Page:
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FSA has power to prosecute for money laundering offences

30 July 2010

The Financial Services Authority has the power to prosecute for money laundering offences under the Proceeds of Crime Act 2002 (POCA), the Supreme Court has ruled.

Neil Rollins was prosecuted in 2009 for money laundering and insider dealing by the FSA and appeared at the City of Westminster Magistrates’ Court.

The Court of Appeal rejected his argument that the FSA’s powers were limited to prosecutions under sections 401 and 402 of the Financial Services and Markets Act 2000.

Delivering judgment on behalf of the court in R v Rollins [2010] UKSC 39, Sir John Dyson said the insider dealing charges related to a sale of shares by Rollins, the money laundering to the transfer of the proceeds to a bank account in his father’s name.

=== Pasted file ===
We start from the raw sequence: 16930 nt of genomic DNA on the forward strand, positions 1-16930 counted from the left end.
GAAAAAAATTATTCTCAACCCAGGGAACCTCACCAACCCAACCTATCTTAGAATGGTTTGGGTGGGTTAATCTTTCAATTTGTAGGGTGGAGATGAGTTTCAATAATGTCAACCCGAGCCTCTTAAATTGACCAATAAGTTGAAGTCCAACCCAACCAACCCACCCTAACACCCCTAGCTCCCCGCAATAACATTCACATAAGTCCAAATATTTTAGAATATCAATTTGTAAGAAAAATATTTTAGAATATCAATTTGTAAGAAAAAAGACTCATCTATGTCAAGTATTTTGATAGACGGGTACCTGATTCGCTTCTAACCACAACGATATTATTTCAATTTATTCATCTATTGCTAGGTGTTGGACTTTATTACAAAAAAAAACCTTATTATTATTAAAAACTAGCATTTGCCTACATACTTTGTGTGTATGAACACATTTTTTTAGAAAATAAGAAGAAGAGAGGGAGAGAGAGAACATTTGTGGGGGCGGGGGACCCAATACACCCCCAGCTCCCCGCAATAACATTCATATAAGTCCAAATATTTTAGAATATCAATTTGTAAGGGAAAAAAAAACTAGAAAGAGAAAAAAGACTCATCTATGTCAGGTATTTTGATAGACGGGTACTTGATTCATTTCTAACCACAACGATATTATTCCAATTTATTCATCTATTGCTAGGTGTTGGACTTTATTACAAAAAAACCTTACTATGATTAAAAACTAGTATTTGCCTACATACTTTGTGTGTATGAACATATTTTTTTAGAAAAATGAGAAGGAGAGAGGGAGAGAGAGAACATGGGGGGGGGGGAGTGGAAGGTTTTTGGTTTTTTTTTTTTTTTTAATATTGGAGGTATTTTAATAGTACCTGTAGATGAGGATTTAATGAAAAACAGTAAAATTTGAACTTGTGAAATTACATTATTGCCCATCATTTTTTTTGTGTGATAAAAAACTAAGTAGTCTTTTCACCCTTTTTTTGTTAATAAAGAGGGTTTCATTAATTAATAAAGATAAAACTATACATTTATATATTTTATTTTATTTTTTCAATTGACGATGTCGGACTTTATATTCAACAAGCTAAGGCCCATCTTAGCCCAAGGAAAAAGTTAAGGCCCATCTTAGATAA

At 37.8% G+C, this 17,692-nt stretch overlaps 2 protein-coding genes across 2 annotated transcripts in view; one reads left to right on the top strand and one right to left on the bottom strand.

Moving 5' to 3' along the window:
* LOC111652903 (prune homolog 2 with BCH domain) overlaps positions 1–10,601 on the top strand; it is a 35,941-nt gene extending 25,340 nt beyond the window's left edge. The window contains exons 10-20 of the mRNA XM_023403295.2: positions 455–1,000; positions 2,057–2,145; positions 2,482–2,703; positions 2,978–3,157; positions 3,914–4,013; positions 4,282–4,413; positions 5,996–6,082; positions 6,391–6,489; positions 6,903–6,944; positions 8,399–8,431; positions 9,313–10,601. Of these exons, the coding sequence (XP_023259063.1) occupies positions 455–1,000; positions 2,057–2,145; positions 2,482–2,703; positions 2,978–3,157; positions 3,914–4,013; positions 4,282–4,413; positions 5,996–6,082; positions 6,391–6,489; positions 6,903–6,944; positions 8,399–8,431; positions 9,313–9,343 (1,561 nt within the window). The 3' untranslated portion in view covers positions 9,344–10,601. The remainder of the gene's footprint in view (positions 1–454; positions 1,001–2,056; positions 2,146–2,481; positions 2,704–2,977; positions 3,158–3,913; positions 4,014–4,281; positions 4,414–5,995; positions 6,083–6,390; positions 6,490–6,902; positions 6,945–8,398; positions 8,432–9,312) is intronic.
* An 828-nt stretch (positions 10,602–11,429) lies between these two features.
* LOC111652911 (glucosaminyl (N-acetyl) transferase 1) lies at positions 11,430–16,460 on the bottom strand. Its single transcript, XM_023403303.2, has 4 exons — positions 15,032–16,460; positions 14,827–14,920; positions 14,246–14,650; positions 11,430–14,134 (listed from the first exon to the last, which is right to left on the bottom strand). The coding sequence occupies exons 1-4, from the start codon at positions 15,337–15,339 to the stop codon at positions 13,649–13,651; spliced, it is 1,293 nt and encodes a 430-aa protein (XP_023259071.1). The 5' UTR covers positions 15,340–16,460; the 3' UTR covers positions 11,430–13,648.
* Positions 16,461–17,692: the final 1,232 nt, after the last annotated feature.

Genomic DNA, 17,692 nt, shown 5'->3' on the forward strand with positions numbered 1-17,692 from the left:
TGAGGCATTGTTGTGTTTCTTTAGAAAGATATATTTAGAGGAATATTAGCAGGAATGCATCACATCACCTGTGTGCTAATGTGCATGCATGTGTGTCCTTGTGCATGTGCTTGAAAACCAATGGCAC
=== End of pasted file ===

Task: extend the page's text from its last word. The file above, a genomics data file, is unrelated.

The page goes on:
Sir John said that if Rollins’ arguments were accepted, and the FSA discovered evidence that would support a prosecution under sections 401 and 402 as well as for other offences, it would have to refer any decision regarding the other offences to the DPP.

“This is a most inefficient and absurd way of prosecuting crime,” he said. “Parliament cannot have intended to create such an absurd state of affairs.”

He added that the fact that the FSA does not have statutory powers of investigation in relation to offences under POCA “tells one nothing about his power to prosecute those offences”.

The Supreme Court held that the FSA has the power to prosecute money-laundering offences under sections 327 and 328 of POCA.

Lords Saville, Rodger, Brown, Kerr and Clarke and Lord Judge, the Lord Chief Justice, contributed to the judgment.

A spokesman for the FSA welcomed the ruling and said the case was listed for trial at Southwark Crown Court on 15 November this year.

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Financial services & Tax Divorce